Do you live a normal life now? Did you have to take any kind of maintenance treatment for 2 years? any advise you can give me? People like you give me a lot of hope

  3. Hi Gregg,
    I am a teacher, and I found your site by searching Google Images for a sea turtle. Your pic was great, and it brought me to your site. As a fellow Team In Training participant, I just want to say keep it up! Congrats and best of luck in the future! We’ll keep running until there is a cure.
    All the best,
    Emily
    Ithaca, NY

  4. Gregg!
    I hope this gets to you. I was so worry when my christmas card came back undelivered. Your blog seems to indicate that you are doing great! So many friends. I enjoyed the pictures. Email me so I can get caught up!
    Angela

  5. Dear Gregg – Welcome to our family. Yes, Travis touched a lot of lives with his big heart, smile, and compassion for life.

    Best wishes to you; and carry on with both of your dreams.

    Take care,

    Gary (Travis’ Father)

  6. Hi Gregg
    My mother has AML and will get to come home Monday. Her WBC are up and she had a bacteria infection that is also gone. The only bad part is that she will not eat or drink anything. She is so very very confused and very very weak. We have tried everything. She is 66 and the docs say for one it is because she has been in the hospital for over a month and some of her antibiotics cause confusion. I am so worried about her but all I know is I am bringing her home. I have Home Health set up for the PT, HHA, and Nurse. Please pray for her that she will get over this. I really think she just wants to come home and am hoping once she gets here some of the confusion will go away. I am so glad your cancer is gone. Have a wonderful holiday.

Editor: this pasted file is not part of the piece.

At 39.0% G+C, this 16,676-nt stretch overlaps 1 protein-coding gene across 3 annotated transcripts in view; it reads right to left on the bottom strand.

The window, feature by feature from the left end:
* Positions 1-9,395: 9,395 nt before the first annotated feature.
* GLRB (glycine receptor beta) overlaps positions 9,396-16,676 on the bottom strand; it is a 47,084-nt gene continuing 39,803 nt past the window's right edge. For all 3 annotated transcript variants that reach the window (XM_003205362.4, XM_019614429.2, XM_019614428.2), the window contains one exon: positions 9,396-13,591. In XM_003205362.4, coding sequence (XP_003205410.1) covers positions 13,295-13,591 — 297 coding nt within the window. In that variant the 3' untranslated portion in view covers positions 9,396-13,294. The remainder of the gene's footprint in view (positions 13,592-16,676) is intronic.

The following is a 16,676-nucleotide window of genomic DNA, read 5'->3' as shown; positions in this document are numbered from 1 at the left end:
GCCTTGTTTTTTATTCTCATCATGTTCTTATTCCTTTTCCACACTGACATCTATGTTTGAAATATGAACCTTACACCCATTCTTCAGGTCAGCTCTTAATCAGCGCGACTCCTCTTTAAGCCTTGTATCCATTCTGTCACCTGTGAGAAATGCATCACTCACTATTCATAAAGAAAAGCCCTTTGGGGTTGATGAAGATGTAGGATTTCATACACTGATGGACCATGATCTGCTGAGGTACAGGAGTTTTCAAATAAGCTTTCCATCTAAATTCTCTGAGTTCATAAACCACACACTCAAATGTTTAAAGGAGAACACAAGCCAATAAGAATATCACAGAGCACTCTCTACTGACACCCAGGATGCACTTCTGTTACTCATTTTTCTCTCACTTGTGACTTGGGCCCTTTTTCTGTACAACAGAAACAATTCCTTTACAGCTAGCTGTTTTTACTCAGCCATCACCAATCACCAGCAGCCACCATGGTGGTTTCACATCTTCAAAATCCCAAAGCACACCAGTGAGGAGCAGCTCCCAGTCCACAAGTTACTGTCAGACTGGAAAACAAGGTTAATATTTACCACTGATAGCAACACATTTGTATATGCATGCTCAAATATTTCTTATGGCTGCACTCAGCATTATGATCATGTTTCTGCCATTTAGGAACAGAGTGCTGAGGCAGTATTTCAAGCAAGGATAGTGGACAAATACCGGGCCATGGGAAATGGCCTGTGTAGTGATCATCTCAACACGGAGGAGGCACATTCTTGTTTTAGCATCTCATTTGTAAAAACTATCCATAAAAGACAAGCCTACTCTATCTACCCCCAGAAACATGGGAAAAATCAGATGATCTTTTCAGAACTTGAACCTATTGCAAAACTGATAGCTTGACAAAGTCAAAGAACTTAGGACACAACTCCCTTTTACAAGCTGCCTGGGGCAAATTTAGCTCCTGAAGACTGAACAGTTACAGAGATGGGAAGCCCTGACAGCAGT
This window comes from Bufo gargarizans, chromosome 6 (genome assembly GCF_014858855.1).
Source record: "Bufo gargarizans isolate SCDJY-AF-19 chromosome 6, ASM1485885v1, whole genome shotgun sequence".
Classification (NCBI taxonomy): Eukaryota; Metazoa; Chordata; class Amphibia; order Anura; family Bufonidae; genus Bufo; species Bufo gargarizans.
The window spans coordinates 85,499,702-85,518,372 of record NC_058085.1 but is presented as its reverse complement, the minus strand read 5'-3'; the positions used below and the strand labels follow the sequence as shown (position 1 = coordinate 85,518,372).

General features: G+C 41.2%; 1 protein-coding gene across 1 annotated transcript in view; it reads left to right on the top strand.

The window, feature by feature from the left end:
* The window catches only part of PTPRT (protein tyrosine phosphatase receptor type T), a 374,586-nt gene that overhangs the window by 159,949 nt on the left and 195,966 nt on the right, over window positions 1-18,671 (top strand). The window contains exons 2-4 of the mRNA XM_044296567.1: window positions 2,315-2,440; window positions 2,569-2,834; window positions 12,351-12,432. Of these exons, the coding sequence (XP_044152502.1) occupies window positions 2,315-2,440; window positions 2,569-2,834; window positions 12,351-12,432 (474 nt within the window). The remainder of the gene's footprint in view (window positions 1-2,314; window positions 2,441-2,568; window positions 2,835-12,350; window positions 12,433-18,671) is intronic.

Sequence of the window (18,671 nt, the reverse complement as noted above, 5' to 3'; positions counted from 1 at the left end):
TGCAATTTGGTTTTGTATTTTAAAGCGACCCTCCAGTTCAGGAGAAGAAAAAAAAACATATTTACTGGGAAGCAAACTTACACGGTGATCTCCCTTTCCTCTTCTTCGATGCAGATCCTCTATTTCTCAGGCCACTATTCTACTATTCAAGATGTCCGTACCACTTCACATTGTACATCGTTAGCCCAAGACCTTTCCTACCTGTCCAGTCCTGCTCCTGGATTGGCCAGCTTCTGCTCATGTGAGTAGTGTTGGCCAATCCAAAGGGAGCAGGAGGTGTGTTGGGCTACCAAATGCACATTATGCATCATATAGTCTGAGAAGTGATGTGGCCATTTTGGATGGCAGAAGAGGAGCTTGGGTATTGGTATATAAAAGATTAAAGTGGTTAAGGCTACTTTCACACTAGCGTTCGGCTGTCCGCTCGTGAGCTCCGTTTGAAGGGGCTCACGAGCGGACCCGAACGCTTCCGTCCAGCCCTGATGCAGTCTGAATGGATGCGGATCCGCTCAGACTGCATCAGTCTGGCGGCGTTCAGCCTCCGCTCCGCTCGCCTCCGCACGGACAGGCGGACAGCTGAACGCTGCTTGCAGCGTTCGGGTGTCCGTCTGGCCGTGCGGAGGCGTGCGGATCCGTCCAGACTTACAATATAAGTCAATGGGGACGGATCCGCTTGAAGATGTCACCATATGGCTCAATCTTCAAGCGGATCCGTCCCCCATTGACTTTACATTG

Sincerely,
    Lisa Blankenship

  7. Hi Gregg
    I am an eye surgeon from India.recently i found your blog from google search.I am very happy that you are doing well.I also got this on dec 2004 in the same way.Are you taking any herbs?
    Have a wonderful day
    sincerely

    Dr.Sandeep Gulati

  8. Dear Gregg,
    My name is Daniel and i was diagnosed with APML in FEB 2011. I live with my berautiful wife to be and darling daughter in a village in Essex England. I am at early stages of my treatment although doing very well. Was searching the web for other people with apml to see what and how long the future can hold. Great to hear your story. Any words of encouragment kindly recieved????

    Dan

  9. My 18 year old son was diagnosed with apml 6 weeks ago, due the rapid onslaught if the disease, his life was at risk! Chemo and atra was commenced to save his life.
    We are now on our second cycle of chemo and atra, he is currently experiencing atra syndrome, as there is cancerous cells in his bone marrow.
    Arsenic treatment has been mentioned, has anyone else had to endure this treatment after their three consolidation cycles.
    Any information or advice would be great fully appreciated.
    From bev lee